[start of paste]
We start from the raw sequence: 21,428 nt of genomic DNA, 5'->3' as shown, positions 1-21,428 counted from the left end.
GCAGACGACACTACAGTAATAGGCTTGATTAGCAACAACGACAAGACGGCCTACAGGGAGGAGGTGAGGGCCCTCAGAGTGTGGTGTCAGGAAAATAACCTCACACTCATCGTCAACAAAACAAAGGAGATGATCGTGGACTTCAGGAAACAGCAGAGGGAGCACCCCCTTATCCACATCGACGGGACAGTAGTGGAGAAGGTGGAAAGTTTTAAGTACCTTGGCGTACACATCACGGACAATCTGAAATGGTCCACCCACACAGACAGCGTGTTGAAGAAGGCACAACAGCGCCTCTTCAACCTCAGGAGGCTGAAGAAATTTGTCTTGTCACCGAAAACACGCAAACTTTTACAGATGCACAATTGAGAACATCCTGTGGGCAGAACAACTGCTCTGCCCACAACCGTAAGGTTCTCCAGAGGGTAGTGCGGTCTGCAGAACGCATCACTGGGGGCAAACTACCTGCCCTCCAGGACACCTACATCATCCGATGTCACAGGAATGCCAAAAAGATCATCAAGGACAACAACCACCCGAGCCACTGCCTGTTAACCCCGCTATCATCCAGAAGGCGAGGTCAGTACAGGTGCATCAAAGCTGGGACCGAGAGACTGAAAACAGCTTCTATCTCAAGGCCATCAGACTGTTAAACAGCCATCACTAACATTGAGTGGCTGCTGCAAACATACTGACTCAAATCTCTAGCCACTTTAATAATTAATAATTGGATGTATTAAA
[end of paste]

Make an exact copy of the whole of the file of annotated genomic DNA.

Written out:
We start from the raw sequence: 21,428 nt of genomic DNA, 5'->3' as shown, positions 1-21,428 counted from the left end.
GCAGACGACACTACAGTAATAGGCTTGATTAGCAACAACGACAAGACGGCCTACAGGGAGGAGGTGAGGGCCCTCAGAGTGTGGTGTCAGGAAAATAACCTCACACTCATCGTCAACAAAACAAAGGAGATGATCGTGGACTTCAGGAAACAGCAGAGGGAGCACCCCCTTATCCACATCGACGGGACAGTAGTGGAGAAGGTGGAAAGTTTTAAGTACCTTGGCGTACACATCACGGACAATCTGAAATGGTCCACCCACACAGACAGCGTGTTGAAGAAGGCACAACAGCGCCTCTTCAACCTCAGGAGGCTGAAGAAATTTGTCTTGTCACCGAAAACACGCAAACTTTTACAGATGCACAATTGAGAACATCCTGTGGGCAGAACAACTGCTCTGCCCACAACCGTAAGGTTCTCCAGAGGGTAGTGCGGTCTGCAGAACGCATCACTGGGGGCAAACTACCTGCCCTCCAGGACACCTACATCATCCGATGTCACAGGAATGCCAAAAAGATCATCAAGGACAACAACCACCCGAGCCACTGCCTGTTAACCCCGCTATCATCCAGAAGGCGAGGTCAGTACAGGTGCATCAAAGCTGGGACCGAGAGACTGAAAACAGCTTCTATCTCAAGGCCATCAGACTGTTAAACAGCCATCACTAACATTGAGTGGCTGCTGCAAACATACTGACTCAAATCTCTAGCCACTTTAATAATTAATAATTGGATGTATTAAA